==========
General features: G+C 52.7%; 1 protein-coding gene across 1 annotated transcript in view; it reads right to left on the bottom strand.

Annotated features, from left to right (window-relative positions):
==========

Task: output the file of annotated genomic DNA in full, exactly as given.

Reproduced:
General features: G+C 52.7%; 1 protein-coding gene across 1 annotated transcript in view; it reads right to left on the bottom strand.

Annotated features, from left to right (window-relative positions):